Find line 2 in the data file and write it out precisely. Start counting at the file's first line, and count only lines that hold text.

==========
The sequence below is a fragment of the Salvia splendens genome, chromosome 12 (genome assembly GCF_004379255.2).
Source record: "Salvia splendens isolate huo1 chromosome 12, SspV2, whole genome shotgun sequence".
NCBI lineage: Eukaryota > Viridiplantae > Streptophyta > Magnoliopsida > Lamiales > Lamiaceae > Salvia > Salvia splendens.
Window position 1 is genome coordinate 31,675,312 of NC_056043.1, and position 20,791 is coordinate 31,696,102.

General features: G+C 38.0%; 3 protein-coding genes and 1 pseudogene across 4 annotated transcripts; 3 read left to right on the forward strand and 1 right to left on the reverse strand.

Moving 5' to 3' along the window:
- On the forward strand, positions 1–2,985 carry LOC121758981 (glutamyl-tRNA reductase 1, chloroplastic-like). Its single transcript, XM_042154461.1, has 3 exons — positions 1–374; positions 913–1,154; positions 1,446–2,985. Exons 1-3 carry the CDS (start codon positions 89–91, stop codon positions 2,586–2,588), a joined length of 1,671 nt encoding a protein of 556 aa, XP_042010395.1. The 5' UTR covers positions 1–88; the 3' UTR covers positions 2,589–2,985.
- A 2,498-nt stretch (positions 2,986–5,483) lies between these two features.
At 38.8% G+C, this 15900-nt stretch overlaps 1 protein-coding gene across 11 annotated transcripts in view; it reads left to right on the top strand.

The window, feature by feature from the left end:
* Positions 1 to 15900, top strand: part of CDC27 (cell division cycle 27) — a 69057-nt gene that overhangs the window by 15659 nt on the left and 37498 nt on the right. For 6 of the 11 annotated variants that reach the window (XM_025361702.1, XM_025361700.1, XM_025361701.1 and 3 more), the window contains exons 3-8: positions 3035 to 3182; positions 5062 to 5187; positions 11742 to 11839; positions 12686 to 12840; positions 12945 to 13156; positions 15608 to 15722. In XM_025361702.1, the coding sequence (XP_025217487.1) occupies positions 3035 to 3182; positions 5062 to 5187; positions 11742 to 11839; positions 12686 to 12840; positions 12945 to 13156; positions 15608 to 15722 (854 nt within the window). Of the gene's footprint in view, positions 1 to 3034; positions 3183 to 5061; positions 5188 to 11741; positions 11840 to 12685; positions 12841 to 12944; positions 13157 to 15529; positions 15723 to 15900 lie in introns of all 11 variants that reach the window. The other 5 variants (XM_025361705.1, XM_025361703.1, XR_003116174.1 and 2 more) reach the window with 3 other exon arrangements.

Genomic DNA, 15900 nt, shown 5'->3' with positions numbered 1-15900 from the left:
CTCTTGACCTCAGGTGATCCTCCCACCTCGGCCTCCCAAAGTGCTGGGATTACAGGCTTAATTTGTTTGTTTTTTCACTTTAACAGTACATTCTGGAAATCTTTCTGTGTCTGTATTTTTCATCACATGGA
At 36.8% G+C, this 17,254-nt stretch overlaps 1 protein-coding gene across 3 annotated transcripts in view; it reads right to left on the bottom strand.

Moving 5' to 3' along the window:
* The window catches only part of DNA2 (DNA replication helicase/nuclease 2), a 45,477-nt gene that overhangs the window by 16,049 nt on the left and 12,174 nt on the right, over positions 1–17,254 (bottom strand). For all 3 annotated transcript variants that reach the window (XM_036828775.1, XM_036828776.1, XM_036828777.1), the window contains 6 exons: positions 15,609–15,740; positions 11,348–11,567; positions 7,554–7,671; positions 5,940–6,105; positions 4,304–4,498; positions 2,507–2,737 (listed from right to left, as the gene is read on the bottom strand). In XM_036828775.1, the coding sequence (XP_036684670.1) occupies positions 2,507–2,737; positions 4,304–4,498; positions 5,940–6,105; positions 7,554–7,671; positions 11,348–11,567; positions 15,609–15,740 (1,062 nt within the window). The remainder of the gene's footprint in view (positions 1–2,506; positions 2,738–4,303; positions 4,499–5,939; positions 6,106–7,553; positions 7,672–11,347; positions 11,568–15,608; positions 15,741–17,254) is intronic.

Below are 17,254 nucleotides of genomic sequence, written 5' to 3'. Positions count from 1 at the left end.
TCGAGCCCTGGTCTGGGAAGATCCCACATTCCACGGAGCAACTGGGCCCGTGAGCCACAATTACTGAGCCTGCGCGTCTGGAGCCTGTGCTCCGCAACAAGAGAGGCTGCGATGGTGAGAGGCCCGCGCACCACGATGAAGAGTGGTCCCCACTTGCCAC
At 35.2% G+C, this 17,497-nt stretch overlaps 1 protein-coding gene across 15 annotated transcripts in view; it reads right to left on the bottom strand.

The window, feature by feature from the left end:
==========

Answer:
Source record: "Salvia splendens isolate huo1 chromosome 12, SspV2, whole genome shotgun sequence".